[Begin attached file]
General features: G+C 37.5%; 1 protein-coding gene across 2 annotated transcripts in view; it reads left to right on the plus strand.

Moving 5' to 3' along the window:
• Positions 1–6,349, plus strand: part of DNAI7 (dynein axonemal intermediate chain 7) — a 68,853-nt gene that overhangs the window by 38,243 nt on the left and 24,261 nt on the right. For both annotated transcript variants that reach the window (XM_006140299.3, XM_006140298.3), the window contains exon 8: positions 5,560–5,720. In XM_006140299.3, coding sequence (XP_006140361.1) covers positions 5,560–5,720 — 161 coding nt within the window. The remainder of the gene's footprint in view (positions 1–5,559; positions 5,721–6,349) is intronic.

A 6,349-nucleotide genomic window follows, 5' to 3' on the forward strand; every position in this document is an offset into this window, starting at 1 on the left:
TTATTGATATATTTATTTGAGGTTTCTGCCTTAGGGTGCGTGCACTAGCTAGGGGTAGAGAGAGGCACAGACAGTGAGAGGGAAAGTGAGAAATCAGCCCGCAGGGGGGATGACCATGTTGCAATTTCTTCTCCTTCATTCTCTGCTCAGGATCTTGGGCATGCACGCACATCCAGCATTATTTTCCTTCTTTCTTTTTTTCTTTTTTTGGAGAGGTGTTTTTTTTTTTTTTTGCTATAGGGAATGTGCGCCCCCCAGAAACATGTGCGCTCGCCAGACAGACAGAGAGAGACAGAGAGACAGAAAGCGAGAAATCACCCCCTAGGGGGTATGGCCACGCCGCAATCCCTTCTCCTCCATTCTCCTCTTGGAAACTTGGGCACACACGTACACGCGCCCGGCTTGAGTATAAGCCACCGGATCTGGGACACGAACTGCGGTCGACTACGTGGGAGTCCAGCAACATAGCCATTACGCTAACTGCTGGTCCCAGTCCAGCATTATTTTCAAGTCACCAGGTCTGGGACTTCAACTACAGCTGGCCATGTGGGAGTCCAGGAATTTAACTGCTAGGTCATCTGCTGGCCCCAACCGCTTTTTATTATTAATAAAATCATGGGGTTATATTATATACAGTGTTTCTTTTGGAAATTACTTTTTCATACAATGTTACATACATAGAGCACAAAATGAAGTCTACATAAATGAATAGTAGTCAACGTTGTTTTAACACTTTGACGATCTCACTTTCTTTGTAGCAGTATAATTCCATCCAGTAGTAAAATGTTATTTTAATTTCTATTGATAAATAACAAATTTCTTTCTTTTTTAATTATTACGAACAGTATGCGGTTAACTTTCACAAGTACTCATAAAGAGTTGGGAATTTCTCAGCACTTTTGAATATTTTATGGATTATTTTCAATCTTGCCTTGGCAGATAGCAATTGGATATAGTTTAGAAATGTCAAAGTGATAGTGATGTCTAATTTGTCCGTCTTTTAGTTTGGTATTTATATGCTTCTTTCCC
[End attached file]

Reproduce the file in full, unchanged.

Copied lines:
General features: G+C 37.5%; 1 protein-coding gene across 2 annotated transcripts in view; it reads left to right on the plus strand.

Moving 5' to 3' along the window:
• Positions 1–6,349, plus strand: part of DNAI7 (dynein axonemal intermediate chain 7) — a 68,853-nt gene that overhangs the window by 38,243 nt on the left and 24,261 nt on the right. For both annotated transcript variants that reach the window (XM_006140299.3, XM_006140298.3), the window contains exon 8: positions 5,560–5,720. In XM_006140299.3, coding sequence (XP_006140361.1) covers positions 5,560–5,720 — 161 coding nt within the window. The remainder of the gene's footprint in view (positions 1–5,559; positions 5,721–6,349) is intronic.

A 6,349-nucleotide genomic window follows, 5' to 3' on the forward strand; every position in this document is an offset into this window, starting at 1 on the left:
TTATTGATATATTTATTTGAGGTTTCTGCCTTAGGGTGCGTGCACTAGCTAGGGGTAGAGAGAGGCACAGACAGTGAGAGGGAAAGTGAGAAATCAGCCCGCAGGGGGGATGACCATGTTGCAATTTCTTCTCCTTCATTCTCTGCTCAGGATCTTGGGCATGCACGCACATCCAGCATTATTTTCCTTCTTTCTTTTTTTCTTTTTTTGGAGAGGTGTTTTTTTTTTTTTTTGCTATAGGGAATGTGCGCCCCCCAGAAACATGTGCGCTCGCCAGACAGACAGAGAGAGACAGAGAGACAGAAAGCGAGAAATCACCCCCTAGGGGGTATGGCCACGCCGCAATCCCTTCTCCTCCATTCTCCTCTTGGAAACTTGGGCACACACGTACACGCGCCCGGCTTGAGTATAAGCCACCGGATCTGGGACACGAACTGCGGTCGACTACGTGGGAGTCCAGCAACATAGCCATTACGCTAACTGCTGGTCCCAGTCCAGCATTATTTTCAAGTCACCAGGTCTGGGACTTCAACTACAGCTGGCCATGTGGGAGTCCAGGAATTTAACTGCTAGGTCATCTGCTGGCCCCAACCGCTTTTTATTATTAATAAAATCATGGGGTTATATTATATACAGTGTTTCTTTTGGAAATTACTTTTTCATACAATGTTACATACATAGAGCACAAAATGAAGTCTACATAAATGAATAGTAGTCAACGTTGTTTTAACACTTTGACGATCTCACTTTCTTTGTAGCAGTATAATTCCATCCAGTAGTAAAATGTTATTTTAATTTCTATTGATAAATAACAAATTTCTTTCTTTTTTAATTATTACGAACAGTATGCGGTTAACTTTCACAAGTACTCATAAAGAGTTGGGAATTTCTCAGCACTTTTGAATATTTTATGGATTATTTTCAATCTTGCCTTGGCAGATAGCAATTGGATATAGTTTAGAAATGTCAAAGTGATAGTGATGTCTAATTTGTCCGTCTTTTAGTTTGGTATTTATATGCTTCTTTCCC